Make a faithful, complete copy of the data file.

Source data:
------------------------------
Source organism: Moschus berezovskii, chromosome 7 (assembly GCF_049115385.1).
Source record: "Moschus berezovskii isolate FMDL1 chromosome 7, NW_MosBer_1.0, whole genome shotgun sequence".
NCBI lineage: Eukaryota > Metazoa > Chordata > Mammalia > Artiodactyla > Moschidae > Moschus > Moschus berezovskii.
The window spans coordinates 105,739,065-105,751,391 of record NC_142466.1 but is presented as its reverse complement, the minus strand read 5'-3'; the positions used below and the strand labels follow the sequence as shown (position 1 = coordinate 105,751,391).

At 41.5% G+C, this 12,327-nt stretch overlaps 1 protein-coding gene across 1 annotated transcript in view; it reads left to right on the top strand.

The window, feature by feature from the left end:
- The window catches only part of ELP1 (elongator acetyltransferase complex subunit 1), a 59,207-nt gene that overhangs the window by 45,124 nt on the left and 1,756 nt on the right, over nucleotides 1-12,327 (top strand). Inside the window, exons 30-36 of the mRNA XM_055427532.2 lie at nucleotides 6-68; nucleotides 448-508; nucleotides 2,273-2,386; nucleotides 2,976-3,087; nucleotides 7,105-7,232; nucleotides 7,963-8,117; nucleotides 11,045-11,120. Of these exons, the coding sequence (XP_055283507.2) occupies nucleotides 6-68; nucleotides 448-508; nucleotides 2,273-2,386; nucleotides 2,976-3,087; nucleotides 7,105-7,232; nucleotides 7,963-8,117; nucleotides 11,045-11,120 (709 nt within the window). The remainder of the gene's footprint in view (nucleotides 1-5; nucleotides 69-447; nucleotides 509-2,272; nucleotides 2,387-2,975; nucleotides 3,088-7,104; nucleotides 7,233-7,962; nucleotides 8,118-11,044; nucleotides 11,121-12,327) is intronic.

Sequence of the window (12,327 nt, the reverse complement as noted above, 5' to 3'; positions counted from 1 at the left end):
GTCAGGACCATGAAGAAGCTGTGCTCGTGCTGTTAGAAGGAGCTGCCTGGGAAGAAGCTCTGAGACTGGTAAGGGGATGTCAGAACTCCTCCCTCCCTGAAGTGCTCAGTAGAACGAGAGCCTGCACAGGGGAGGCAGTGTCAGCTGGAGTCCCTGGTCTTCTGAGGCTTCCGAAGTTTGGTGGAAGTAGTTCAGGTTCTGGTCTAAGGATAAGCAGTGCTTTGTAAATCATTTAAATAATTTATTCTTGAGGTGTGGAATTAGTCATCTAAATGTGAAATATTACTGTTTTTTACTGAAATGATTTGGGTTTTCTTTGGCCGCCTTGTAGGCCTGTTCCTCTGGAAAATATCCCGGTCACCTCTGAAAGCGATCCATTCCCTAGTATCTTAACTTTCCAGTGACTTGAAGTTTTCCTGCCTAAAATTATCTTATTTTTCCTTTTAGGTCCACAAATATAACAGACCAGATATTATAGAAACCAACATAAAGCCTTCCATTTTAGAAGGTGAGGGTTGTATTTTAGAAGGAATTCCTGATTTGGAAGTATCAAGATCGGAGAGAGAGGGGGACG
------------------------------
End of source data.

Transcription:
Source organism: Moschus berezovskii, chromosome 7 (assembly GCF_049115385.1).
Source record: "Moschus berezovskii isolate FMDL1 chromosome 7, NW_MosBer_1.0, whole genome shotgun sequence".
NCBI lineage: Eukaryota > Metazoa > Chordata > Mammalia > Artiodactyla > Moschidae > Moschus > Moschus berezovskii.
The window spans coordinates 105,739,065-105,751,391 of record NC_142466.1 but is presented as its reverse complement, the minus strand read 5'-3'; the positions used below and the strand labels follow the sequence as shown (position 1 = coordinate 105,751,391).

At 41.5% G+C, this 12,327-nt stretch overlaps 1 protein-coding gene across 1 annotated transcript in view; it reads left to right on the top strand.

The window, feature by feature from the left end:
- The window catches only part of ELP1 (elongator acetyltransferase complex subunit 1), a 59,207-nt gene that overhangs the window by 45,124 nt on the left and 1,756 nt on the right, over nucleotides 1-12,327 (top strand). Inside the window, exons 30-36 of the mRNA XM_055427532.2 lie at nucleotides 6-68; nucleotides 448-508; nucleotides 2,273-2,386; nucleotides 2,976-3,087; nucleotides 7,105-7,232; nucleotides 7,963-8,117; nucleotides 11,045-11,120. Of these exons, the coding sequence (XP_055283507.2) occupies nucleotides 6-68; nucleotides 448-508; nucleotides 2,273-2,386; nucleotides 2,976-3,087; nucleotides 7,105-7,232; nucleotides 7,963-8,117; nucleotides 11,045-11,120 (709 nt within the window). The remainder of the gene's footprint in view (nucleotides 1-5; nucleotides 69-447; nucleotides 509-2,272; nucleotides 2,387-2,975; nucleotides 3,088-7,104; nucleotides 7,233-7,962; nucleotides 8,118-11,044; nucleotides 11,121-12,327) is intronic.

Sequence of the window (12,327 nt, the reverse complement as noted above, 5' to 3'; positions counted from 1 at the left end):
GTCAGGACCATGAAGAAGCTGTGCTCGTGCTGTTAGAAGGAGCTGCCTGGGAAGAAGCTCTGAGACTGGTAAGGGGATGTCAGAACTCCTCCCTCCCTGAAGTGCTCAGTAGAACGAGAGCCTGCACAGGGGAGGCAGTGTCAGCTGGAGTCCCTGGTCTTCTGAGGCTTCCGAAGTTTGGTGGAAGTAGTTCAGGTTCTGGTCTAAGGATAAGCAGTGCTTTGTAAATCATTTAAATAATTTATTCTTGAGGTGTGGAATTAGTCATCTAAATGTGAAATATTACTGTTTTTTACTGAAATGATTTGGGTTTTCTTTGGCCGCCTTGTAGGCCTGTTCCTCTGGAAAATATCCCGGTCACCTCTGAAAGCGATCCATTCCCTAGTATCTTAACTTTCCAGTGACTTGAAGTTTTCCTGCCTAAAATTATCTTATTTTTCCTTTTAGGTCCACAAATATAACAGACCAGATATTATAGAAACCAACATAAAGCCTTCCATTTTAGAAGGTGAGGGTTGTATTTTAGAAGGAATTCCTGATTTGGAAGTATCAAGATCGGAGAGAGAGGGGGACG